The C200 gets a new 12.3-inch screen in the driver’s binnacle that replaces the traditional dials.
The C220d and C300 features list will likely change little, but all get Mercedes’ new 'Touch Control' steering wheel, as well as new LED head and tail-lights, while the C 43 AMG 4Matic gets the best of Merc's autonomous driving technology.
Expect more information to arrive around July. The C 63 AMG is also due for updating, with a new model scheduled to arrive around December.
Perhaps not quite blink and you’ll miss them, but we're not talking radical changes either, folks. Benz tells us as much as 50 per cent of the C-Class components are new or changed, but it has clearly subscribed to the 'if it ain’t broke' philosophy in the design department.
Australia will take every available body style, too, including sedan, coupe, cabriolet and the 'estate' station wagon.
Yes, there are new bumpers front and rear, new LED light configurations and new colours and wheel designs, but we’re not talking huge changes outside. Still, the C-Class cuts a fine figure on the road, what with its intricate alloys, bonnet-defining grille and simple, understated body contours. Australia will take every available body style, too, including sedan, coupe, cabriolet and - our personal favourite - the 'estate' station wagon.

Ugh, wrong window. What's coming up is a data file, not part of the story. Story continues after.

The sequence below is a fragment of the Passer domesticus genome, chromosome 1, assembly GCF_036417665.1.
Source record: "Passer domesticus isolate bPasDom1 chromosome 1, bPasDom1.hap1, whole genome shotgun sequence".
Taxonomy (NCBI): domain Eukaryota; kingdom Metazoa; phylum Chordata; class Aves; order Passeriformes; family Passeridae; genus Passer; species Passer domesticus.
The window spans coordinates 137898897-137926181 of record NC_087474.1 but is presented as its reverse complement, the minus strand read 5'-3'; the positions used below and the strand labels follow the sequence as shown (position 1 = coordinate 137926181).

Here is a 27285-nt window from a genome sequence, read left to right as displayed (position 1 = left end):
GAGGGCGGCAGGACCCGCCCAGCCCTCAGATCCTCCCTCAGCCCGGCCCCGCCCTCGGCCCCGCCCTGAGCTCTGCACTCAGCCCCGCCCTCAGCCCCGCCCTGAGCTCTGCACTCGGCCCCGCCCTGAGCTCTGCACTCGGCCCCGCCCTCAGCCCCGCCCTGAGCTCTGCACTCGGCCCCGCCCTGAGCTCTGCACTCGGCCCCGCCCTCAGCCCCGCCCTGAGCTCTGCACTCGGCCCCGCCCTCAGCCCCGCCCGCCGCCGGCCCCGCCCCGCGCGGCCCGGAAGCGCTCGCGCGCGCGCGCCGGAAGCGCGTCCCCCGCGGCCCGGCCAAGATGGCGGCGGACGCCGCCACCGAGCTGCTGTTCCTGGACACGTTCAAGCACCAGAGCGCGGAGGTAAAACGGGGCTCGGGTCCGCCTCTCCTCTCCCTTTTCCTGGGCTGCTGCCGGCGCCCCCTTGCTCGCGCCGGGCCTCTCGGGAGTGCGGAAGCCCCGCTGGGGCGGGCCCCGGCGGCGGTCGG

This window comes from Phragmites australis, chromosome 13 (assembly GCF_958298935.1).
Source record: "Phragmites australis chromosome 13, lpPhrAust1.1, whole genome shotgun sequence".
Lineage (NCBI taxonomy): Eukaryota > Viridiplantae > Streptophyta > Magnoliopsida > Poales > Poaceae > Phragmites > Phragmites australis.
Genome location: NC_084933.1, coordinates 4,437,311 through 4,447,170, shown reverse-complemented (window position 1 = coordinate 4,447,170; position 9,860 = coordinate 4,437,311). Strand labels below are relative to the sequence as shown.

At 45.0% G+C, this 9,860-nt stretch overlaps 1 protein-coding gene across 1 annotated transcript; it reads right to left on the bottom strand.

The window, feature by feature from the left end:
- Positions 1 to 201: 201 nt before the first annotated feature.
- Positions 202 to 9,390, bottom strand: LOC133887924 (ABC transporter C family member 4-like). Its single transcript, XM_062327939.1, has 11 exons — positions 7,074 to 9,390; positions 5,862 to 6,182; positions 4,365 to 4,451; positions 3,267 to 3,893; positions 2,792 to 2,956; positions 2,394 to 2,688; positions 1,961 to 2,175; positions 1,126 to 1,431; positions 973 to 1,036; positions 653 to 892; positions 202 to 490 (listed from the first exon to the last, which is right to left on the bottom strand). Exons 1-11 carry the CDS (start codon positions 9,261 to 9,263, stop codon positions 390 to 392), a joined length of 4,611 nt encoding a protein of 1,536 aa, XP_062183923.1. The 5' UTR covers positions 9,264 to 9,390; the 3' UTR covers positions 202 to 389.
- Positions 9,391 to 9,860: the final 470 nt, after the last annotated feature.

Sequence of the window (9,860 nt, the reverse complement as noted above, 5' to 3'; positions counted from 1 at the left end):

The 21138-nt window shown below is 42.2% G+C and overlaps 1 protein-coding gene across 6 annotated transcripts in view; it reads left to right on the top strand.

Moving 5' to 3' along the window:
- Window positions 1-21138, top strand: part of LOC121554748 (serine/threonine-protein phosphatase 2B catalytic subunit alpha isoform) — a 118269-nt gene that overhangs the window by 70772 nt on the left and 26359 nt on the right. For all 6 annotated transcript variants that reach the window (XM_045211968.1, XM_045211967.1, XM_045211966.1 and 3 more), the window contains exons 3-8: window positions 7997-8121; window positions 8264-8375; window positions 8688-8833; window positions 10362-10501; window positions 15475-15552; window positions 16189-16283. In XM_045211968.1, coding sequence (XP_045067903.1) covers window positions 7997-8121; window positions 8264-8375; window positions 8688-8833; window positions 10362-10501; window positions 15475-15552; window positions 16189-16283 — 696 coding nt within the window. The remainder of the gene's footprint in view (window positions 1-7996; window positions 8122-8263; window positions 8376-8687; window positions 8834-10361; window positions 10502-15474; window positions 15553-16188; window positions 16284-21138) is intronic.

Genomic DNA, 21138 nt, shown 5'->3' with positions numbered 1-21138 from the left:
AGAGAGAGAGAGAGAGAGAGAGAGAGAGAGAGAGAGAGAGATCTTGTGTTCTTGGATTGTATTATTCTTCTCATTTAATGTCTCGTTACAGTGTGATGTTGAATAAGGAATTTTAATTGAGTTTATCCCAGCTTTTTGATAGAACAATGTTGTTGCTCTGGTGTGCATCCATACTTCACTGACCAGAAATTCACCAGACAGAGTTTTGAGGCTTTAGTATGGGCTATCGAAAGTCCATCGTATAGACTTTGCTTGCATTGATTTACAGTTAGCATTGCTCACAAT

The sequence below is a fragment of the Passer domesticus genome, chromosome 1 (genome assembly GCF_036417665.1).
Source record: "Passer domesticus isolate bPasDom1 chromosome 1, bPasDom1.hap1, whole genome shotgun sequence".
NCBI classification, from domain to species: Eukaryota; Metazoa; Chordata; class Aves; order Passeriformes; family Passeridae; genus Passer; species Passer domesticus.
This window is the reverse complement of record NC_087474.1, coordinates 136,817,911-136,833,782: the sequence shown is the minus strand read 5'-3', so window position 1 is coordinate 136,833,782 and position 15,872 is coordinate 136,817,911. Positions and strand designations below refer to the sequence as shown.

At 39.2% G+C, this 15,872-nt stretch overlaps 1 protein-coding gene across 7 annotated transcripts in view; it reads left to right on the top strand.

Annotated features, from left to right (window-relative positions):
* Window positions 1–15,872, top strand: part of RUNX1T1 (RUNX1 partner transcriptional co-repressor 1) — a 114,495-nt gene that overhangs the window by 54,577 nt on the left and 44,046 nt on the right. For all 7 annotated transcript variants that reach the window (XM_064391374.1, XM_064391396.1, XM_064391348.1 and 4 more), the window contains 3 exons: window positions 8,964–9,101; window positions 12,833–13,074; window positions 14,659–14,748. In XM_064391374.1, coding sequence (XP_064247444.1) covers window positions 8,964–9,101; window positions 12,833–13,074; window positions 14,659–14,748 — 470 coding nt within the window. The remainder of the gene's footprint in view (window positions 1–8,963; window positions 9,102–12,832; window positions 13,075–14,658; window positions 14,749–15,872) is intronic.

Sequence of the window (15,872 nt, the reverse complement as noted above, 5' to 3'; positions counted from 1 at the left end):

The C 43 AMG now gets the twin-blade grille design used on the V8-powered models, as well as a two pairs of rounded exhaust tips at the rear.
The C 43 AMG now gets the twin-blade grille design used on the V8-powered models. (C 43 AMG model shown)
Inside, though, the changes are more substantial. For one, the new-generation Mercedes Touch Control steering wheel arrives as standard, as does a new and very effective 12.3-inch screen that replaces the traditional dials in the instrument cluster (standard on every model).